My notes on The Saint: The Fiction-Makers (1968)
The secret agent boom of the 1960s was so big in the UK that two-part episodes of The Man From UNCLE were released as feature films – and did respectable box office when there wasn’t a competing Bond film in cinemas. A few UK shows had spin-offs too – two feature films were cobbled out of episodes of The Saint, with Roger Moore ideally cast as Leslie Charteris’ ‘modern-day Robin Hood’ Simon Templar. Vendetta for the Saint is one of the series’ grittier stories, but The Fiction-Makers is daffier and foreshadows the direction of Moore’s career in that it’s a Bond spoof made before the star got his own license to kill.
Adventurer Templar, known for cocking his eye upwards at his animated halo, agrees to do a favour for a publisher friend (Peter Ashmore) to look after best-selling thriller writer Amos Klein – who writes macho Ian Fleming-type books but is actually scatty, cute, short-sighted Sylvia Sims (‘mix-up at the people factory … they’d run out of girlie ribbons’). It turns out that Klein’s books, which have become a Bond-style film franchise about super-agent ‘Charles Lake’ (played by ‘Rip Savage’/Frank Maher), have so impressed a criminal megalomaniac (Kenneth J. Warren) that he has styled himself after their villain, Warlock, and recruited a variety of typecast thugs (mean-eyed Philip Locke, thug Tom Clegg, jug-eared Nicholas Smith) to work for his evil organisation SWORD (Secret World Organision for Retribution and Destruction). Warlock kidnaps Templar, whom he takes to be Amos, and Amos, whom he assumes is a secretary, and asks him to work out every detail of a heist (in a parody of Goldfinger, he has built a model of the target) to loot various treasures secured under a Welsh mountain.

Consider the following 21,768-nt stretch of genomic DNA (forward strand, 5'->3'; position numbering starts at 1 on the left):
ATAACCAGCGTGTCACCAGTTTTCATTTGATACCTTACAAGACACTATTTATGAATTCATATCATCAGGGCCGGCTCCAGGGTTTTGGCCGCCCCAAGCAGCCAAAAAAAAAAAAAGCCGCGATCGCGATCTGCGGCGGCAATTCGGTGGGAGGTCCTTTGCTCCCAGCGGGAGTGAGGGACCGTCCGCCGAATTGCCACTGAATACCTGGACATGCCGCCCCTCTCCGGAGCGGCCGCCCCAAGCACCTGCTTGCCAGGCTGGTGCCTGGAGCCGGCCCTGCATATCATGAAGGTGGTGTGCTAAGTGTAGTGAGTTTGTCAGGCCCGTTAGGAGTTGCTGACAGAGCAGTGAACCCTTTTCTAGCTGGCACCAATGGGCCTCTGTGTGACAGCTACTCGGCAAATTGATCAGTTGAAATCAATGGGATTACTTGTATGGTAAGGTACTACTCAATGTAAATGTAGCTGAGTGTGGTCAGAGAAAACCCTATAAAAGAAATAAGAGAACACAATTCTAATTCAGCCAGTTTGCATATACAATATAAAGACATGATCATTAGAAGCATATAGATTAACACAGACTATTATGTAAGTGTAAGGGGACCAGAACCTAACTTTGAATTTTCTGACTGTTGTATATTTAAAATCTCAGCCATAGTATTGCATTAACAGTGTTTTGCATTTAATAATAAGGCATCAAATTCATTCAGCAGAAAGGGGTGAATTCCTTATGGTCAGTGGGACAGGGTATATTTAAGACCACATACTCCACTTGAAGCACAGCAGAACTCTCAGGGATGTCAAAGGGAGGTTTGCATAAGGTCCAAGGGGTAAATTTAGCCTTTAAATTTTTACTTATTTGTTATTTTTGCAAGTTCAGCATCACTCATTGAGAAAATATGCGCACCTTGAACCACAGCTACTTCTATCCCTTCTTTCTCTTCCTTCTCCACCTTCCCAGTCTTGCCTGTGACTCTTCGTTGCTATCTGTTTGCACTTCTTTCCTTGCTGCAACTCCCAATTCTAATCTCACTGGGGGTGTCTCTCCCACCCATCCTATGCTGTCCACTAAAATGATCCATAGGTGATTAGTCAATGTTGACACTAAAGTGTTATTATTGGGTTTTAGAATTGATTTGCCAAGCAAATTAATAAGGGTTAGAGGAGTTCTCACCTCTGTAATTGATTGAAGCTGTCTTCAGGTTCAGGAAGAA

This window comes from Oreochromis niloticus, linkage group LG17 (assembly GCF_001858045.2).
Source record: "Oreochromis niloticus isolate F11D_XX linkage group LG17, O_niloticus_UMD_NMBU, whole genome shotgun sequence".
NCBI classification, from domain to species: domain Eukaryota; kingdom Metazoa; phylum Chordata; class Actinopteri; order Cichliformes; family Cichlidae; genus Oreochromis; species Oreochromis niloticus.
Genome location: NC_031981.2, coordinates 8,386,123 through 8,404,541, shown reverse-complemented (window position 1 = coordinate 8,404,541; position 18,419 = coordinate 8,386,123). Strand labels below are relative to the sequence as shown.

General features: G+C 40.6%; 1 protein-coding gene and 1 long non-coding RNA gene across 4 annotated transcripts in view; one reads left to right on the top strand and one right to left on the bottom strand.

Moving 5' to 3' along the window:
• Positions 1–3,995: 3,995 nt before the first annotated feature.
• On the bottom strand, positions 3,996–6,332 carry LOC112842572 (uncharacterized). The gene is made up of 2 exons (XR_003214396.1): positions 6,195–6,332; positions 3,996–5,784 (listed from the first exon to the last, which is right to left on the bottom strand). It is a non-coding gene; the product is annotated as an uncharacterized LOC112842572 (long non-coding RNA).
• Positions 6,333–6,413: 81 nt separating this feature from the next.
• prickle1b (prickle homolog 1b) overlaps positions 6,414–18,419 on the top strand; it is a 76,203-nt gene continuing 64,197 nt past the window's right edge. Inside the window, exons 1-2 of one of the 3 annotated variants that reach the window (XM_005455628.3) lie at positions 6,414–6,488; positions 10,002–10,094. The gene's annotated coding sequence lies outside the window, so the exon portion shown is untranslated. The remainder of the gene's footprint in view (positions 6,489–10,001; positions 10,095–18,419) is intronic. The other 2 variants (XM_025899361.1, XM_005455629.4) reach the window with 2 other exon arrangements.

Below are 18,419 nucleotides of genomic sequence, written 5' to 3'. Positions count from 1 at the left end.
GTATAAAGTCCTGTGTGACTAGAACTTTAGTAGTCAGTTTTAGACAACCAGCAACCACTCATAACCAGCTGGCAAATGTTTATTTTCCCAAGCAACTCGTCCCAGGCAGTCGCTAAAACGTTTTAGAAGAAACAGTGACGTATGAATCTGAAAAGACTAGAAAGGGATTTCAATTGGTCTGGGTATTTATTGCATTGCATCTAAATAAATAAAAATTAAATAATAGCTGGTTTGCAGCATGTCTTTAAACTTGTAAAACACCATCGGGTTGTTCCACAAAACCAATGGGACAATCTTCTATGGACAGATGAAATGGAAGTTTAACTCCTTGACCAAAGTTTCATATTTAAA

Moore was so ideally-cast as the Saint that his Bond often seemed an afterthought – he was temperamentally more suited to genial irony than snobbery with violence (and sex). Here, he has a nice line in wry irony, Scream-like complaining about the cliché aspects of the plot, and friendly banter with women (not just Syms, but a priceless and stunningly beautiful Justine Lord as villain’s dim girlfriend ‘Galaxy Rose’). The Saint series veered wildly in mood – serious spying one week, giant ants the next, then comedy, then sentimental drama – and comes close in tone, especially in Warren’s performance, to The Avengers in self-aware, camp comedy-thrills.
Excellent observation re: genial irony. Moore’s good natured approach definitely ratcheted the Bond films more toward knockabout fun and made him a ‘moore’ kid-friendly OO7. They were going that way though anyway – only a hair’s bredth or a hare’s breath from Abbot & Costello meet OO7 (The Cannonball Run, in other words). Would Sean Connery have choked on a belly dancers’ navel jewelry? (Lazenby might’ve, and looked gormless). I have had to mount strenuous defences of Octopussy in my time. As a six year old at the time, I can assure all concerned, the tightrope between suspense and comedy was indeed negotiated with aplomb. Clown and Gorilla suits signalling ‘let’s not take it all too seriously’. I must also note the early, funny black & white Saints don’t feature any Giant Ants or Loch Ness Monsters, there’s the (very) odd South America on the studio backlot job, as per Danger Man, and more Dudley Sutton in a leather jacket, punching men in suits over card tables and so on. Rog always seemed to have a great sense of humour, about himself especially, that made him so appealling (well I think so anyway). The colour Saints are as irrepressibly iconic (sorry) of high sixties optimism as an MG, and Giant ants fit into Moore’s ‘life is a circus, anything goes’ philosophy as a pair of driving gloves into aforesaid MGs glove box. Wonder if spy writers recruited by shadowy gov’t bureau to ‘script’ next seasons news headlines?